I’ve attended nearly every SBC annual meeting since 1982 and the experience of it coming to your home county is very different than travelling hundreds of miles to attend. On the positive side, the convention gives local ministry a boost and gives Southern Baptists a little notice in the media. This year’s meeting was unusually interesting because of several issues the messengers discussed and considered both during our business sessions and in hallway conversations. Even before the last-minute announcement that Vice President Pence would speak, attendance by non-Baptist media was higher than it has been in years. Our business was on public display well before we convened in Dallas. Here are some thoughts on some of the more prominent issues that we considered.
The presidential election-This has been the biggest issue for many years of our history. It was not this year. Although this race was a true campaign and both candidates really wanted to win, the distinctions between them were minor compared to the races of the 1980s. Both men are inerrantists, practice missions and evangelism, and have demonstrated an ability to lead. Ken Hemphill and J.D. Greear were gracious and dignified in their comments about each other, though some of their partisans struggled with this. It was an important election but the outcome was neither the end of the SBC nor the assurance of our future.
Crossover Dallas-This was a big deal. Hundreds of Dallas-Ft. Worth Southern Baptists went door to door in hot weather to share the gospel with their neighbors. Our seminaries provided 175 students and professors to help with this effort during the week before the convention—Southwestern Seminary provided 100 of those. These volunteers knocked on nearly 20,000 doors and recorded 340 professions of faith. Saturday events and an enormous rally Sunday night added strength to this earlier effort and brought the total professions to 4,229, the largest number recorded during the history of Crossover efforts. Lives, families, businesses and communities were blessed because the SBC came to Dallas and God used our people to preach the gospel across the region. This is puzzling, maybe boring, to outsiders looking on but it should never be to us, and it certainly is not to the people whose lives God transformed.
The SBC #metoo moment-The issue of respect for women was intermingled in nearly everything we did. It was mentioned in sermons and reports, was a frequent question of SBC leaders, spawned a leftist rally outside the convention hall, and was the subject of panel discussions and resolutions. Clearly, the churches of our convention have struggled to teach both biblical complementarianism (the doctrine that men and women are equal before God but assigned different roles in church and marriage) and equal respect. As often happens, a cultural moment is helping us examine our own hearts. But I would add that this is not a moment wherein our churches or their cooperative ministries are reconsidering our convictions about women pastors. Our new president made clear during his press conference that this was no part of the agenda, for his part. Al Mohler of Southern Seminary also drove home this point during his report. Abandoning complementarianism is a completely different discussion, and one we’re not having.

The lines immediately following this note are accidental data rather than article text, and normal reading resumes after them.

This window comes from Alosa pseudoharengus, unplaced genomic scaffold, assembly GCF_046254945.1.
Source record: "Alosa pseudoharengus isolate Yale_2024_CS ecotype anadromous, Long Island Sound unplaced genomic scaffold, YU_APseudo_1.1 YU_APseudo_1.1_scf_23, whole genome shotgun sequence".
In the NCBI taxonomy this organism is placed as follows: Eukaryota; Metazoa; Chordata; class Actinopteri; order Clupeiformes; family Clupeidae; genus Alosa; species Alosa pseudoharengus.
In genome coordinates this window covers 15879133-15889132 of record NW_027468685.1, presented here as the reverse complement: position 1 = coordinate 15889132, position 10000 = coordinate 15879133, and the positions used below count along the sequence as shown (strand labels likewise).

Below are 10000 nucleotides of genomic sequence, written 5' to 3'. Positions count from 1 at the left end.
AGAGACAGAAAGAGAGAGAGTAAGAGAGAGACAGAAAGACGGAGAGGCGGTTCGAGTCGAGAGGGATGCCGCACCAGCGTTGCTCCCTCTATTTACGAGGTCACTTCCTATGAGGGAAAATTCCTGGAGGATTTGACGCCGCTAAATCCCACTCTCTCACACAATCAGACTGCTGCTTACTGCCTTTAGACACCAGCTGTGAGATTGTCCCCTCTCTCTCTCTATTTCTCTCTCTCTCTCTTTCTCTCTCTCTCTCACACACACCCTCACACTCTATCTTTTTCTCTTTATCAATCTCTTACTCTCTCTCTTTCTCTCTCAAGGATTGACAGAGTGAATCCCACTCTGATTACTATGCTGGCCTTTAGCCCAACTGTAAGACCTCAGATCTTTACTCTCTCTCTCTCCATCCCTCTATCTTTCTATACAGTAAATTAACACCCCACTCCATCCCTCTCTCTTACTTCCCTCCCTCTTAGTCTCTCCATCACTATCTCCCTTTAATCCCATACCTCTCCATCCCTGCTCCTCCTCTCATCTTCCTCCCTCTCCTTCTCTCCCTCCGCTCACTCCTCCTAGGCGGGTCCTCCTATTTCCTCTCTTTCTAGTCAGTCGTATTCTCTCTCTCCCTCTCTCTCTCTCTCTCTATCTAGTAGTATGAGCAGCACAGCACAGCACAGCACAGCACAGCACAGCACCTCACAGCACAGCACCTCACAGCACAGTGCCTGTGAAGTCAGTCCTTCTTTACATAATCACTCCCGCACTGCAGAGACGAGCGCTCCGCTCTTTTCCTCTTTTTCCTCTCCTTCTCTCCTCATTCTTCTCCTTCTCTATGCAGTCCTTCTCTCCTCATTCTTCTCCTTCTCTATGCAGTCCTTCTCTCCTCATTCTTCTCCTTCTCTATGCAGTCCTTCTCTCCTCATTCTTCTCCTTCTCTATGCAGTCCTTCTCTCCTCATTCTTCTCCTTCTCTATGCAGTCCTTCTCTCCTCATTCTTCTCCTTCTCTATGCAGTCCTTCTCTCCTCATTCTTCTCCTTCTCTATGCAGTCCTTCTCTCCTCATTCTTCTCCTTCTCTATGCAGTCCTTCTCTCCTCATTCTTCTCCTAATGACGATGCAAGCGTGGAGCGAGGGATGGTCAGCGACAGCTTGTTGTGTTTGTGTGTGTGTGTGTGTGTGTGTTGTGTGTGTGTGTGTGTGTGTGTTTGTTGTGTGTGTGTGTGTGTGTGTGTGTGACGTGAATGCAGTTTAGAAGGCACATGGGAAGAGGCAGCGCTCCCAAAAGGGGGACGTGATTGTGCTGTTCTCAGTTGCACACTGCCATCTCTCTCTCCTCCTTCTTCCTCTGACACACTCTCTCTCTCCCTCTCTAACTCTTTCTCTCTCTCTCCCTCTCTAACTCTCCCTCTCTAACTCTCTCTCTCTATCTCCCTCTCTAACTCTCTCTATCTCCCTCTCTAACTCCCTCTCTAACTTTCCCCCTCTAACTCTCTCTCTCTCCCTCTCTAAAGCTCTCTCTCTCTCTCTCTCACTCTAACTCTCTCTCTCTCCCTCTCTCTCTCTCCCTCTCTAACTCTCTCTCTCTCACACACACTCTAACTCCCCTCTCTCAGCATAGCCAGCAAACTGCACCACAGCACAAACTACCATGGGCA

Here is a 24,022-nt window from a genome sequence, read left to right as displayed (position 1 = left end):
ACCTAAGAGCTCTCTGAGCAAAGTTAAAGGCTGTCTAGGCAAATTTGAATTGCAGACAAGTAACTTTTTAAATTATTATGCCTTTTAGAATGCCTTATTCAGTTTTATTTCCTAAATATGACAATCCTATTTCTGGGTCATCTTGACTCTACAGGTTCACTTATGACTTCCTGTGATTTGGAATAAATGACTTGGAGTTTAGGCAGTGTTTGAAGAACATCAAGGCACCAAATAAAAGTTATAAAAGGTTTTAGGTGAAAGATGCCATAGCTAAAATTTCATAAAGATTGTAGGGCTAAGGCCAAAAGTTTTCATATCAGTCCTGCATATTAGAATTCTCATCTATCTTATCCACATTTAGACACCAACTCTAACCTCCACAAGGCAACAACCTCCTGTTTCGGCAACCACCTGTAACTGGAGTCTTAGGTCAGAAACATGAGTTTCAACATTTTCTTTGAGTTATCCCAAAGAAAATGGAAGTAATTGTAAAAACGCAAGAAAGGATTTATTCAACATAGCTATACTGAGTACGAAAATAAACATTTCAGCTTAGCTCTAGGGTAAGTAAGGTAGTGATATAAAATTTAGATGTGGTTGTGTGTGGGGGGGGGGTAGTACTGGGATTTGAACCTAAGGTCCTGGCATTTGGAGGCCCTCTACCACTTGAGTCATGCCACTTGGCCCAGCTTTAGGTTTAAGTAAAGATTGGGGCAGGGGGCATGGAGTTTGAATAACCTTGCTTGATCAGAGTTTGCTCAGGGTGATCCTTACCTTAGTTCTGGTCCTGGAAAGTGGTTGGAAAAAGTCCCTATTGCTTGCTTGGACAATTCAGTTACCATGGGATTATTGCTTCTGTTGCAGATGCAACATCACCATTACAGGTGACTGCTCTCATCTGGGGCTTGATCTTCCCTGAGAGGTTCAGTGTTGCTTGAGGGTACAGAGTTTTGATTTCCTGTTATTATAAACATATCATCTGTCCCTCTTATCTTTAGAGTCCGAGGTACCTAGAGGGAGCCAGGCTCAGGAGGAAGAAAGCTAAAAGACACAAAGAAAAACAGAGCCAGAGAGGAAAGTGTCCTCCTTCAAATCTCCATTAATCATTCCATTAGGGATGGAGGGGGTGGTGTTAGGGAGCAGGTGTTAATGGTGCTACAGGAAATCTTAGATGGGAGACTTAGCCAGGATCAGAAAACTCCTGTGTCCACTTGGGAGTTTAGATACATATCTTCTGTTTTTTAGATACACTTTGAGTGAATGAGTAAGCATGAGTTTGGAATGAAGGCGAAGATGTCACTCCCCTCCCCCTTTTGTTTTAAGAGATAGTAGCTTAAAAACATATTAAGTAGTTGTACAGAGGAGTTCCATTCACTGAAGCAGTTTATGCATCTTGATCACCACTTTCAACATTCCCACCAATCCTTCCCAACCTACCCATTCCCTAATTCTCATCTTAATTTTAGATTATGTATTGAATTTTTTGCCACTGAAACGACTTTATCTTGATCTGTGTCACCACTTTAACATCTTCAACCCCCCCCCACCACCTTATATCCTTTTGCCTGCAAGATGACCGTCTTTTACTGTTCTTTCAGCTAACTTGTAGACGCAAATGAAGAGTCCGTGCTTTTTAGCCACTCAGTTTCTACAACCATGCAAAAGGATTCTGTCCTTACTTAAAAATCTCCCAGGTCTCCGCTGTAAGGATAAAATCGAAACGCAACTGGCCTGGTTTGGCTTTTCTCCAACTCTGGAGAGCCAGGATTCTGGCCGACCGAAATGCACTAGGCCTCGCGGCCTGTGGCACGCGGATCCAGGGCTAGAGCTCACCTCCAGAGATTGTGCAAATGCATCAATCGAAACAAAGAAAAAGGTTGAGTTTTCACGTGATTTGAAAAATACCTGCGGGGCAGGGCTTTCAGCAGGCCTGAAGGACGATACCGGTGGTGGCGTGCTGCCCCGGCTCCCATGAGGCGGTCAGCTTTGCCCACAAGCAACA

Mike Pence-In a surprising dust up, a significant number of messengers favored disinviting Vice President Pence the day before he was to speak to the convention. Reasons varied from the company he keeps to sensitivity toward minorities to the disruption the visit would cause for our Wednesday morning session. Mr. Pence did speak but I doubt any national political figure will speak to us live again for a while—if for no other reason than its significant impact on our program. While many who opposed honoring the invitation said this pushback was not personal, it did appear to largely be just that. It’s one thing to say, “Let’s not do this in the future”; it’s another thing to be churlish and disrespectful after the matter is decided.
The firing of Paige Patterson-This was probably the most uncomfortable aspect of our convention discussions. It was present from the first introduction of business until the last session of the convention. Multiple motions were introduced calling for some members of the SWBTS trustee board to be removed from service. The Committee on Order of Business scheduled debate on a motion to remove the board’s Executive Committee for Wednesday afternoon. The motivation for the motion was the committee’s May 30 termination of Patterson and revocation of all titles and benefits granted by the full board on May 23, following a marathon 13-hour meeting. It was a tense but clarifying conversation that ended with an overwhelming vote against the motion. This action completed the general discussion of the Patterson firing. Though many things about this event are grievous, the seminary’s response to the accusations against Paige Patterson, and the convention’s response, is behind us.
Many have said silly things about our Dallas meeting. No, J.D. Greear is not going to remake the denomination (no one does that during a two-year presidency). Neither did convention messengers do anything to signal that they wanted to resign from the culture war, as one outlier suggested. We came out of Dallas committed to missions and still committed to biblical doctrine–including doctrine related to sexual morality, order in our churches and a biblical understanding of gender. Our convention has challenges, big challenges in our future, but those who were committed to our common mission going into that week came out of the week with some reasons to be encouraged.